Obviously, my rational self knows there is no silver bullet for...anything. Most wisdom dictates that, in fact, one should be wary of anything that claims to cure-all. And I think I have some work cut out for me to get to the bottom of my binge-purge tendencies. But, I will say, in all the reflecting I did as I was cleansing my home of the spoils of my spontaneity, I couldn't help but think about Lithe. That if I had to point to a panacea that has truly altered several aspects of my life, it is LitheThat it truly HAS stuck. To me, the teflon girl to which nothing, but my man, and a tan, has stuck so far. I never come across my wristbands and gloves in the back of some drawer. They are in my bag, everyday, reminding me that I have class in a few hours, or that I need to get my ass back in gear if I've let life get in the way. I've watched it change my body, and my mindset, and in turn, the domino effect has continued into all aspects of my life. That when I feel fit and strong--when I'm lithing--I do feel in control. And that perhaps the search for that thing is over--and has been for some time.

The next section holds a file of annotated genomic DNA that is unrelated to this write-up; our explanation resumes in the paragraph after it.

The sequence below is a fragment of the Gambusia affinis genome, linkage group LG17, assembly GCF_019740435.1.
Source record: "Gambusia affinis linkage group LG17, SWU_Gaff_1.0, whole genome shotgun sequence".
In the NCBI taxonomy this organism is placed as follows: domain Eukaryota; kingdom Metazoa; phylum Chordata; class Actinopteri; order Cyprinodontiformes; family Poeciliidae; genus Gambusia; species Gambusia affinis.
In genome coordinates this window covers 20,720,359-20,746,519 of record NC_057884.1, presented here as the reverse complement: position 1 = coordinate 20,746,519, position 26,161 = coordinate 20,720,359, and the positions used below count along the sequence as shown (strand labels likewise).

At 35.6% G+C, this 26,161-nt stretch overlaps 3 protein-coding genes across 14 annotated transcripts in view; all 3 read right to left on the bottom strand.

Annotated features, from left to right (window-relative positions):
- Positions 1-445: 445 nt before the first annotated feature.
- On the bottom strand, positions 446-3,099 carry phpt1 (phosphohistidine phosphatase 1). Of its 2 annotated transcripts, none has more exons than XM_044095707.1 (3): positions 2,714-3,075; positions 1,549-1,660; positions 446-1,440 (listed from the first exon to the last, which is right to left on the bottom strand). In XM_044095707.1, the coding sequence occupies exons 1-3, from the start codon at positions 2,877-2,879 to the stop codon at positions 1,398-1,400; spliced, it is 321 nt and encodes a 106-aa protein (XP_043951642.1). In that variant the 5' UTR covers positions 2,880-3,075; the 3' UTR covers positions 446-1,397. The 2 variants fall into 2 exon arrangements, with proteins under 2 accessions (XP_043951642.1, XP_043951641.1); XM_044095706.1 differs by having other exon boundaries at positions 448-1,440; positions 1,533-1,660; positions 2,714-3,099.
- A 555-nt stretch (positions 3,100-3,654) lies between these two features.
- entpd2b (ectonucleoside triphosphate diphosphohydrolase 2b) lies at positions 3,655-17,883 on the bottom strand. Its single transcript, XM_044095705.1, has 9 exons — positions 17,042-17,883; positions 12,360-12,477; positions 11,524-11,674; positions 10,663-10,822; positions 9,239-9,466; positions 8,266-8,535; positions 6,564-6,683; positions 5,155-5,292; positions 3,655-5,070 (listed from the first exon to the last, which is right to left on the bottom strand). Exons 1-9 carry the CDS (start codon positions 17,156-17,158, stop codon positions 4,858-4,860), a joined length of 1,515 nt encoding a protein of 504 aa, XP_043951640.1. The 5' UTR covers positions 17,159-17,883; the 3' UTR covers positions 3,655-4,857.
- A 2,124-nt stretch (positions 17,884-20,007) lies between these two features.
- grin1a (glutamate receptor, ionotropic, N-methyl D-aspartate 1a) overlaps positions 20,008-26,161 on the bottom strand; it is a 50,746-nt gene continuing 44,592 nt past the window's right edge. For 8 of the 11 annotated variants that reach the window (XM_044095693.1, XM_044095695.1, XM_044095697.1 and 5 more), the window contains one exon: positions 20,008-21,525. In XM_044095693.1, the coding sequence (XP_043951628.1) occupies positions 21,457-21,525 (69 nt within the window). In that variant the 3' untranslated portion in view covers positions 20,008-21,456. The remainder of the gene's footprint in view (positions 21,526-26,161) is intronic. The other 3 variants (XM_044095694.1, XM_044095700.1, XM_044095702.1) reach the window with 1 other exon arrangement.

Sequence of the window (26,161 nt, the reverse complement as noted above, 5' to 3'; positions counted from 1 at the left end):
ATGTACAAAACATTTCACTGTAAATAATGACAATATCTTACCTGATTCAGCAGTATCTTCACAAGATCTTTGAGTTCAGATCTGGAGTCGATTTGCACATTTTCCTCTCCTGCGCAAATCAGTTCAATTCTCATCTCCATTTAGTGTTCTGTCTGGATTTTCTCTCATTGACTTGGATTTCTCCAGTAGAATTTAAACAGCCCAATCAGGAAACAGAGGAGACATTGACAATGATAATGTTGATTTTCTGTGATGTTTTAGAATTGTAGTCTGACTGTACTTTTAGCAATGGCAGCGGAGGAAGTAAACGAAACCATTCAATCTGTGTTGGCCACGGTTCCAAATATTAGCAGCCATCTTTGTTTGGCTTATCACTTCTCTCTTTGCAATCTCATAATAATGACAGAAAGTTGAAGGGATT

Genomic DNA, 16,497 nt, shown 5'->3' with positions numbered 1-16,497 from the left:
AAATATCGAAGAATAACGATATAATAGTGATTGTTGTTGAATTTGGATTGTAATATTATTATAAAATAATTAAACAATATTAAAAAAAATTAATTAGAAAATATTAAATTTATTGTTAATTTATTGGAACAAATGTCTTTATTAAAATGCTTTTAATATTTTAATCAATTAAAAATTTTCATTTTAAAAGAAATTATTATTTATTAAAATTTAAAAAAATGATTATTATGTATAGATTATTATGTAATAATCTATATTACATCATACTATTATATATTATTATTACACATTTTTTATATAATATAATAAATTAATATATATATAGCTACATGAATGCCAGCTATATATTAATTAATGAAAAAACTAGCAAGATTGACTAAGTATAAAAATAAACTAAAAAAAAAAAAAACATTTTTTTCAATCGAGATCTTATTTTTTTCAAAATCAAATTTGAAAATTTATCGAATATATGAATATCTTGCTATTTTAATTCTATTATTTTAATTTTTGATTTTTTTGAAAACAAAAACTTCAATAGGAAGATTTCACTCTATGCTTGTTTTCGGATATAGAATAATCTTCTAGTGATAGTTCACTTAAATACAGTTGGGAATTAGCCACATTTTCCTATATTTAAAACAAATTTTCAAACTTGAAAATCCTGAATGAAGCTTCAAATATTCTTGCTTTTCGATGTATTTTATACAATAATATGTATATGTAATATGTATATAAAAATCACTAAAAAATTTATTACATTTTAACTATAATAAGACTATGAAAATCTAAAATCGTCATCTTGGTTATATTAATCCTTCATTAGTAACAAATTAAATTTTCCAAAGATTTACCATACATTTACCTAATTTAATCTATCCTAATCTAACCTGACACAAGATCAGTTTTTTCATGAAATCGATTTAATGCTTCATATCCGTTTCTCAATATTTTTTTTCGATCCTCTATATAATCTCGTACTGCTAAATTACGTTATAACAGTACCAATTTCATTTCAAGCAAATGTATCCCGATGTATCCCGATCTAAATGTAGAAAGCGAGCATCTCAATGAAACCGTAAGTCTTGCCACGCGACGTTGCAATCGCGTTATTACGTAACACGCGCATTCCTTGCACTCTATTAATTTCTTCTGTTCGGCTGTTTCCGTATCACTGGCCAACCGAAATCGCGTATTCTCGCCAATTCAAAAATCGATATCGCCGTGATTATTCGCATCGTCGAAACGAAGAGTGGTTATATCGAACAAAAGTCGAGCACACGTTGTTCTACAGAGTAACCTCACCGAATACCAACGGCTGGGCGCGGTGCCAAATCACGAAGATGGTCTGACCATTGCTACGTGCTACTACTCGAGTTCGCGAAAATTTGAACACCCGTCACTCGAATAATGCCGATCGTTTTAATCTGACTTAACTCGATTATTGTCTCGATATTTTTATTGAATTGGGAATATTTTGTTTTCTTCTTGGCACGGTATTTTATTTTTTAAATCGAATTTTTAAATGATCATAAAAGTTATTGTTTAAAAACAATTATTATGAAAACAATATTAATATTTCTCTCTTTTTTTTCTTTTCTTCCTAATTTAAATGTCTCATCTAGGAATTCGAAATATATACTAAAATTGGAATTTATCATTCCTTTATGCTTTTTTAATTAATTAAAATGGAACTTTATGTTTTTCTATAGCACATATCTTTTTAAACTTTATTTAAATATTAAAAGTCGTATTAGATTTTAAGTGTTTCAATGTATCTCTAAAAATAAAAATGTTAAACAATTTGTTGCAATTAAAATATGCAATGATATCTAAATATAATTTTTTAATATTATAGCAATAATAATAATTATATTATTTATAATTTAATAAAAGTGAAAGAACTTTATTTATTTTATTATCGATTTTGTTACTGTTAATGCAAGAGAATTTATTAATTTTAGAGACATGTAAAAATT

See you in class!



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That first sentence made me so emotional... don't scare us like that again...

nice article, sayeh!

Courtney! I'm so sorry! I couldn't think of any better way to name what I'm describing in this article, and thought it would be a great hook into the rest of the column...but you're so right. I don't want to make light of it or freak anyone out. My apologies!!

Thank you, A!

It's funny this should come up because I have designated July as my clean up-clean out month. I have shredded 3 bags worth of old papers, bills, trash mail etc and it feels so good when the containers are empty and there is more room in my life. I have plans to move in a year and I don't want it to be stressful at that time so I'm donating, and throwing away things that are not significant to me anymore and things that clutter my mind and space. So good luck Sayeh and stay put for a while!!! hahaha